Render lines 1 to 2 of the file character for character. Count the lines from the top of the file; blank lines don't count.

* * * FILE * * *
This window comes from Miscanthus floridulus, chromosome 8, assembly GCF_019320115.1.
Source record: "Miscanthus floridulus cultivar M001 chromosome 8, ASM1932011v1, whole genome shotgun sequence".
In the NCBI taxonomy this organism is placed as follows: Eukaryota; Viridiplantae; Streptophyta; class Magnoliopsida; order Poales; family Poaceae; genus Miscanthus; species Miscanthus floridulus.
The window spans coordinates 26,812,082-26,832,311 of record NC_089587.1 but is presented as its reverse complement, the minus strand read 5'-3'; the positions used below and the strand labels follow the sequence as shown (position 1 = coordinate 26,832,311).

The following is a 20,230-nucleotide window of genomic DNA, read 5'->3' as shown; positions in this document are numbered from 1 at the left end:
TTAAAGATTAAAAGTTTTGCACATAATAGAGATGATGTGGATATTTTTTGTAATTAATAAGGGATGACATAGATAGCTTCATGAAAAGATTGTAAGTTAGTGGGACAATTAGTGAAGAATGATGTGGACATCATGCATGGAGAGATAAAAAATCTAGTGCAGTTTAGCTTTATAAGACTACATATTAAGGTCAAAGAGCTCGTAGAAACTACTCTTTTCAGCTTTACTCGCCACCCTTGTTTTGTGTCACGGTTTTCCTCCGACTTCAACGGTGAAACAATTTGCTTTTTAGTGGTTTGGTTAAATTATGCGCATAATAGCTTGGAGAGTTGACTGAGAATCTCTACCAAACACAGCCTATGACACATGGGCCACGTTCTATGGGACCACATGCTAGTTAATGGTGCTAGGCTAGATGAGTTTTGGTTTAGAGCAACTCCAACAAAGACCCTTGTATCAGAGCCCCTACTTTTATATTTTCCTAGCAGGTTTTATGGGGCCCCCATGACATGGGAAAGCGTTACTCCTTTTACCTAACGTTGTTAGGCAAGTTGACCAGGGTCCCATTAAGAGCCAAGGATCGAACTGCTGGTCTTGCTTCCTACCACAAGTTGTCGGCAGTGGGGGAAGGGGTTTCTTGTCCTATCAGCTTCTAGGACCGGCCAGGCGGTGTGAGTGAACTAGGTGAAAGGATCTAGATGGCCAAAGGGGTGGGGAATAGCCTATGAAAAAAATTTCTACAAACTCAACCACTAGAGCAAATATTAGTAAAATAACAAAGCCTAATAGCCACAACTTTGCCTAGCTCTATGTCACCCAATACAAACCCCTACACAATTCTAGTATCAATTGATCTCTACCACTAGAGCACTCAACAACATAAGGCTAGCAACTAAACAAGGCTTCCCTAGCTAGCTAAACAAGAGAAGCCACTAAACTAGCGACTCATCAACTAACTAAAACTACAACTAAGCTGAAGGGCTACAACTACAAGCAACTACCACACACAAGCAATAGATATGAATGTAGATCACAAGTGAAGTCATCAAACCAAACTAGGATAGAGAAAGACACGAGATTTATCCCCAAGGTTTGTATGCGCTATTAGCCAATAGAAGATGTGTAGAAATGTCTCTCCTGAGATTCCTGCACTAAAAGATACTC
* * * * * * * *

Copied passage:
This window comes from Miscanthus floridulus, chromosome 8, assembly GCF_019320115.1.
Source record: "Miscanthus floridulus cultivar M001 chromosome 8, ASM1932011v1, whole genome shotgun sequence".